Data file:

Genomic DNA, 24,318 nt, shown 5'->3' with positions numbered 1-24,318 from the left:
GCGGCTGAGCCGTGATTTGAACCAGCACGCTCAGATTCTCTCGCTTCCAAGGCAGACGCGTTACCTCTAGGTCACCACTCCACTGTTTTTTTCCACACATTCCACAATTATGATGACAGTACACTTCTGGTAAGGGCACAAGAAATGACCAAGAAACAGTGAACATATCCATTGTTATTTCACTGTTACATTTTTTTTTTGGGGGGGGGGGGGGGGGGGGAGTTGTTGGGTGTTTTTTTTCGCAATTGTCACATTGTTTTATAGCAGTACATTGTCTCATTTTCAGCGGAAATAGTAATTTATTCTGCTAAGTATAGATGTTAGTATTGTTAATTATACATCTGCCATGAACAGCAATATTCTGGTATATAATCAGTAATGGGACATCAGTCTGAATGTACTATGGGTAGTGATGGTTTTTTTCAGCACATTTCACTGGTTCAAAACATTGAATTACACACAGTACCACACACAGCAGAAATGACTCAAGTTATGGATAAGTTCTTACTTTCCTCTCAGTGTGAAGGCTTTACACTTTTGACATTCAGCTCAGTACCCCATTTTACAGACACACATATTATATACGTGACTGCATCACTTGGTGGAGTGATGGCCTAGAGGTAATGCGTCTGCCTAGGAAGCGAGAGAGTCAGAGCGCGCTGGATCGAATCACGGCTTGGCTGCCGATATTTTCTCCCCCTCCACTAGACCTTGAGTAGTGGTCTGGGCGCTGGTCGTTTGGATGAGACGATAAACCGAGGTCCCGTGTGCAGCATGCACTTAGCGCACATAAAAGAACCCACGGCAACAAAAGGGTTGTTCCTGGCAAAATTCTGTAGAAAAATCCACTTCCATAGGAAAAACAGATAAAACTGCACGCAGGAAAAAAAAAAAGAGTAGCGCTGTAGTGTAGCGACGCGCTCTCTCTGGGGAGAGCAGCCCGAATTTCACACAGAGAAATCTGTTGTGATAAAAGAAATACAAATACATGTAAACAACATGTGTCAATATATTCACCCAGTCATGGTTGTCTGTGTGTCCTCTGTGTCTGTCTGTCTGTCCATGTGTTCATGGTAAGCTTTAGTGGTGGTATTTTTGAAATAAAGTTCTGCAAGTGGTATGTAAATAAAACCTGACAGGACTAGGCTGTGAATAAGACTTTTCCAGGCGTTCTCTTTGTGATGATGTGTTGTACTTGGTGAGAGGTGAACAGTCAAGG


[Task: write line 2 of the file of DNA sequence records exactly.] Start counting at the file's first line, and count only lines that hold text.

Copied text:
GCGGCTGAGCCGTGATTTGAACCAGCACGCTCAGATTCTCTCGCTTCCAAGGCAGACGCGTTACCTCTAGGTCACCACTCCACTGTTTTTTTCCACACATTCCACAATTATGATGACAGTACACTTCTGGTAAGGGCACAAGAAATGACCAAGAAACAGTGAACATATCCATTGTTATTTCACTGTTACATTTTTTTTTTGGGGGGGGGGGGGGGGGGGGAGTTGTTGGGTGTTTTTTTTCGCAATTGTCACATTGTTTTATAGCAGTACATTGTCTCATTTTCAGCGGAAATAGTAATTTATTCTGCTAAGTATAGATGTTAGTATTGTTAATTATACATCTGCCATGAACAGCAATATTCTGGTATATAATCAGTAATGGGACATCAGTCTGAATGTACTATGGGTAGTGATGGTTTTTTTCAGCACATTTCACTGGTTCAAAACATTGAATTACACACAGTACCACACACAGCAGAAATGACTCAAGTTATGGATAAGTTCTTACTTTCCTCTCAGTGTGAAGGCTTTACACTTTTGACATTCAGCTCAGTACCCCATTTTACAGACACACATATTATATACGTGACTGCATCACTTGGTGGAGTGATGGCCTAGAGGTAATGCGTCTGCCTAGGAAGCGAGAGAGTCAGAGCGCGCTGGATCGAATCACGGCTTGGCTGCCGATATTTTCTCCCCCTCCACTAGACCTTGAGTAGTGGTCTGGGCGCTGGTCGTTTGGATGAGACGATAAACCGAGGTCCCGTGTGCAGCATGCACTTAGCGCACATAAAAGAACCCACGGCAACAAAAGGGTTGTTCCTGGCAAAATTCTGTAGAAAAATCCACTTCCATAGGAAAAACAGATAAAACTGCACGCAGGAAAAAAAAAAAGAGTAGCGCTGTAGTGTAGCGACGCGCTCTCTCTGGGGAGAGCAGCCCGAATTTCACACAGAGAAATCTGTTGTGATAAAAGAAATACAAATACATGTAAACAACATGTGTCAATATATTCACCCAGTCATGGTTGTCTGTGTGTCCTCTGTGTCTGTCTGTCTGTCCATGTGTTCATGGTAAGCTTTAGTGGTGGTATTTTTGAAATAAAGTTCTGCAAGTGGTATGTAAATAAAACCTGACAGGACTAGGCTGTGAATAAGACTTTTCCAGGCGTTCTCTTTGTGATGATGTGTTGTACTTGGTGAGAGGTGAACAGTCAAGG